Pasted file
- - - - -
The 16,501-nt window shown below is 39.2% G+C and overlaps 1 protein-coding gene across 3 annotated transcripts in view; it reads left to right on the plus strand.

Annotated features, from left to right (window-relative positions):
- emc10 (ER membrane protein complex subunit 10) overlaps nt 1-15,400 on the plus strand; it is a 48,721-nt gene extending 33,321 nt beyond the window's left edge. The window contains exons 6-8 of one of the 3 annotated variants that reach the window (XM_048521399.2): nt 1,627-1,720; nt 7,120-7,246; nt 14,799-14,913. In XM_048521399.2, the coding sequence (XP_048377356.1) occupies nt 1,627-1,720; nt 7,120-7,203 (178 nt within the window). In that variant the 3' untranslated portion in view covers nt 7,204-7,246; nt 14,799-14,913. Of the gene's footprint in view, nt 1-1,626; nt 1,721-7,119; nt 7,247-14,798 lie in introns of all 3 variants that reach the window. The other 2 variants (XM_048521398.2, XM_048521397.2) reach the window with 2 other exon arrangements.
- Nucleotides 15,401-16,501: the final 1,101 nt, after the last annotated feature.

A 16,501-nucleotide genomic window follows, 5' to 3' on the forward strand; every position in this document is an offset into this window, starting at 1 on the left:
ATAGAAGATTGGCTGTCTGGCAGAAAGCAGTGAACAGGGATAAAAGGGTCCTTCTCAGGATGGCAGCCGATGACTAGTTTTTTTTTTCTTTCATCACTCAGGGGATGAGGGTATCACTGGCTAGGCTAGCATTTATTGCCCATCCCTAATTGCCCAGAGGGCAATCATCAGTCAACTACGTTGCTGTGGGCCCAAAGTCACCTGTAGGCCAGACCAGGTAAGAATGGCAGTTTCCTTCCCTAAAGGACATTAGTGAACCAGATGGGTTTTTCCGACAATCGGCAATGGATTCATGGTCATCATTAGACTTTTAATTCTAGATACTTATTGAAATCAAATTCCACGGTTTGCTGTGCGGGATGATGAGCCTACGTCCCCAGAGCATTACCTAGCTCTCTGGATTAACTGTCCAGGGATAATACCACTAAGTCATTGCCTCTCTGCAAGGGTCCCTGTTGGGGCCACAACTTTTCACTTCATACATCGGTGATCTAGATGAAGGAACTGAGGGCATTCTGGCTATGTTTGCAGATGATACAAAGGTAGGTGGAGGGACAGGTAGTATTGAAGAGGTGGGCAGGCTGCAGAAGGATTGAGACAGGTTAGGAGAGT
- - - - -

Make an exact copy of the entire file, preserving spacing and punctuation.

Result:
The 16,501-nt window shown below is 39.2% G+C and overlaps 1 protein-coding gene across 3 annotated transcripts in view; it reads left to right on the plus strand.

Annotated features, from left to right (window-relative positions):
- emc10 (ER membrane protein complex subunit 10) overlaps nt 1-15,400 on the plus strand; it is a 48,721-nt gene extending 33,321 nt beyond the window's left edge. The window contains exons 6-8 of one of the 3 annotated variants that reach the window (XM_048521399.2): nt 1,627-1,720; nt 7,120-7,246; nt 14,799-14,913. In XM_048521399.2, the coding sequence (XP_048377356.1) occupies nt 1,627-1,720; nt 7,120-7,203 (178 nt within the window). In that variant the 3' untranslated portion in view covers nt 7,204-7,246; nt 14,799-14,913. Of the gene's footprint in view, nt 1-1,626; nt 1,721-7,119; nt 7,247-14,798 lie in introns of all 3 variants that reach the window. The other 2 variants (XM_048521398.2, XM_048521397.2) reach the window with 2 other exon arrangements.
- Nucleotides 15,401-16,501: the final 1,101 nt, after the last annotated feature.

A 16,501-nucleotide genomic window follows, 5' to 3' on the forward strand; every position in this document is an offset into this window, starting at 1 on the left:
ATAGAAGATTGGCTGTCTGGCAGAAAGCAGTGAACAGGGATAAAAGGGTCCTTCTCAGGATGGCAGCCGATGACTAGTTTTTTTTTTCTTTCATCACTCAGGGGATGAGGGTATCACTGGCTAGGCTAGCATTTATTGCCCATCCCTAATTGCCCAGAGGGCAATCATCAGTCAACTACGTTGCTGTGGGCCCAAAGTCACCTGTAGGCCAGACCAGGTAAGAATGGCAGTTTCCTTCCCTAAAGGACATTAGTGAACCAGATGGGTTTTTCCGACAATCGGCAATGGATTCATGGTCATCATTAGACTTTTAATTCTAGATACTTATTGAAATCAAATTCCACGGTTTGCTGTGCGGGATGATGAGCCTACGTCCCCAGAGCATTACCTAGCTCTCTGGATTAACTGTCCAGGGATAATACCACTAAGTCATTGCCTCTCTGCAAGGGTCCCTGTTGGGGCCACAACTTTTCACTTCATACATCGGTGATCTAGATGAAGGAACTGAGGGCATTCTGGCTATGTTTGCAGATGATACAAAGGTAGGTGGAGGGACAGGTAGTATTGAAGAGGTGGGCAGGCTGCAGAAGGATTGAGACAGGTTAGGAGAGT